Hollywood Strikes

Last year, union walkouts brought the movie industry to its knees. And despite a resolution in the fall, there are murmurings of MORE Hollywood strikes. This time among the behind-the-scenes crew members. Will these workers yell, “Cut,” right as production returns to normal? 

Industry Tone that Forebodes MORE Hollywood Strikes

As with 2023’s Hollywood strike, there is nuance and history to the unrest among crew member unions. 

However, during the Writers Guild of America and SAG-AFTRA strikes, Tinseltown crews went months without work or pay. As such the sentiment among them was of serious concern. 

This is reflected on the Crew Stories Instagram page run by Diego Mariscal. The page is meant for industry workers to share interesting stories about working on movie sets. 

But during the months without work, Mariscal noticed a shift in what was shared on his platform… 

Diego Mariscal is also a professional dolly grip. And, he shared stories with the Hollywood Reporter of fellow crewmembers who experienced…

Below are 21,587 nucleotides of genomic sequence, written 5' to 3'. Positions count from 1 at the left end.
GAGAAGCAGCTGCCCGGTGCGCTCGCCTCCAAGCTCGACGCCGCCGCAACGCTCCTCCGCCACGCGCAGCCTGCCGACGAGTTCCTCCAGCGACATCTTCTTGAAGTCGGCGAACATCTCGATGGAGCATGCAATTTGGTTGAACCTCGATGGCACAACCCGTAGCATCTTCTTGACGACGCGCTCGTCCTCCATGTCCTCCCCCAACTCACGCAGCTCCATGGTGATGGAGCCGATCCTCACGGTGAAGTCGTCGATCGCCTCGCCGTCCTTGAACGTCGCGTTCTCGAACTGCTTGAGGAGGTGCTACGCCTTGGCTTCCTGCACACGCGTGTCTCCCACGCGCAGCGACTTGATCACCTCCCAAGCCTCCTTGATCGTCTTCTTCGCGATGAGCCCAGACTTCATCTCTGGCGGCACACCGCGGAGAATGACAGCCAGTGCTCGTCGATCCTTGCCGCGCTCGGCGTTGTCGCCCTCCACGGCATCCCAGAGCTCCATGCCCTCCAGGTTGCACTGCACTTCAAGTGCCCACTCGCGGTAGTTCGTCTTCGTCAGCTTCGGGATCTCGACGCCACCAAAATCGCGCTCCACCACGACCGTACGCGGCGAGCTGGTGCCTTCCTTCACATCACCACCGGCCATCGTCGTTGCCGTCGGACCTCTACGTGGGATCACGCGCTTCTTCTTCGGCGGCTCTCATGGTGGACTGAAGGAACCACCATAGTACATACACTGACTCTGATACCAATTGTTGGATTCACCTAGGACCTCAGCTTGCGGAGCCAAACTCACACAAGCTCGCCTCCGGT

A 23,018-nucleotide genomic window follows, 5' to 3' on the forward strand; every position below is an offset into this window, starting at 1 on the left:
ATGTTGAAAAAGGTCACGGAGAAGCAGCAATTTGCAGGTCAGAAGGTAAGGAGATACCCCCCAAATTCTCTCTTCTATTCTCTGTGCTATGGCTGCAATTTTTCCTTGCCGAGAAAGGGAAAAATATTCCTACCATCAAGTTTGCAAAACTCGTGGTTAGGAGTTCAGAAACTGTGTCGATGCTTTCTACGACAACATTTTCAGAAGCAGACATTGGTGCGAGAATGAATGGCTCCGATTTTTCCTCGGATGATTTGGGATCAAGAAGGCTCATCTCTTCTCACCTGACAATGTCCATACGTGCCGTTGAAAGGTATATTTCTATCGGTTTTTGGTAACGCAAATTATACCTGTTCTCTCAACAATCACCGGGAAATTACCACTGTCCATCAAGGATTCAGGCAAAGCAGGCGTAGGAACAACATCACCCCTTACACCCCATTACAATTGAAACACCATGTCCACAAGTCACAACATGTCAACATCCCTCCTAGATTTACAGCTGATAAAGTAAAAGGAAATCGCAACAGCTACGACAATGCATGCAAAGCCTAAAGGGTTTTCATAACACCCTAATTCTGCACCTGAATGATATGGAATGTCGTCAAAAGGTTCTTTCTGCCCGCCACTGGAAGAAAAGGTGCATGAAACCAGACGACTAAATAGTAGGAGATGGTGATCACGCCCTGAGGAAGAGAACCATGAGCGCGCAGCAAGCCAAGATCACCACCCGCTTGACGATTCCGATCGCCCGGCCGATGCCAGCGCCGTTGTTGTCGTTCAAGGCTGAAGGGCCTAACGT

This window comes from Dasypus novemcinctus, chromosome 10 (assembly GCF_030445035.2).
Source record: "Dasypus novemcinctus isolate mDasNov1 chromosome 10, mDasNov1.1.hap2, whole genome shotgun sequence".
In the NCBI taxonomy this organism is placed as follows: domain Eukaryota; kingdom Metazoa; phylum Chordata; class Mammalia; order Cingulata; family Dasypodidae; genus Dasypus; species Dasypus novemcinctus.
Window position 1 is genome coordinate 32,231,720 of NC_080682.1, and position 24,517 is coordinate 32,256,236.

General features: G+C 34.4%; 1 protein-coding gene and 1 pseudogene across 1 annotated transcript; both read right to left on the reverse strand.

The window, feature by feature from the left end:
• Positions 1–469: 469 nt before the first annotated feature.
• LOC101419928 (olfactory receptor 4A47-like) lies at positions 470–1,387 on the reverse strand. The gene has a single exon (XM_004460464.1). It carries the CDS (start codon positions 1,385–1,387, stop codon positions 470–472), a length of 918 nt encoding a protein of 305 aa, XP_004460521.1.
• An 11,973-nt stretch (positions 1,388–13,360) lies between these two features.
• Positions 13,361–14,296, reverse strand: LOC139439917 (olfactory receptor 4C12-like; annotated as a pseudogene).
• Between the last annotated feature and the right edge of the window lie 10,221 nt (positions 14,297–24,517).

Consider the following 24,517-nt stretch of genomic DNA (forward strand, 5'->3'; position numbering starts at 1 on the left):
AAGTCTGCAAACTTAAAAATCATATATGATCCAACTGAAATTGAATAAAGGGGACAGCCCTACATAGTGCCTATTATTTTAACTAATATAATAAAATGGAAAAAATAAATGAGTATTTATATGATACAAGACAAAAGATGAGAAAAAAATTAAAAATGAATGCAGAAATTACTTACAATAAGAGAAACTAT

• Depletion of savings
  • Homelessness
  • And, crippling depression

In fact, 80% of requests for financial assistance to the Motion Picture & Television Fund were from teamsters. 

For that reason, Mariscal says, they are willing to resume the Hollywood strikes to ensure their future security. 

 “I can tell you, for me personally and from what I’ve seen, we’ve fought this much, and we were standing in solidarity with the actors and writers, that when it’s coming to our time, I don’t think there’s going to be any [hesitation] to stand up. We’re not just going to take a shit deal.”

Be that as it may, when can we be certain whether the third round of Hollywood strikes is going down? 

March Negotiations Will Be Make-Break Point 

On March 4th, the International Alliance of Theatrical Stage Employees and the Hollywood Teamsters begin negotiations with studios. 

Alongside the questions of better pay, these unions are seeking better staffing to prevent overwork. (It is not uncommon for these crews to work up to 16-hour days with insufficient breaks to eat.) 

The majority of the crewmember’s contracts expire in late July. 

Nonetheless, there is a final big question…  

If this results in another round of Hollywood strikes, will the movie industry as a whole ever recover? 

Comment what you think, and be great. 

— GCTV Staff

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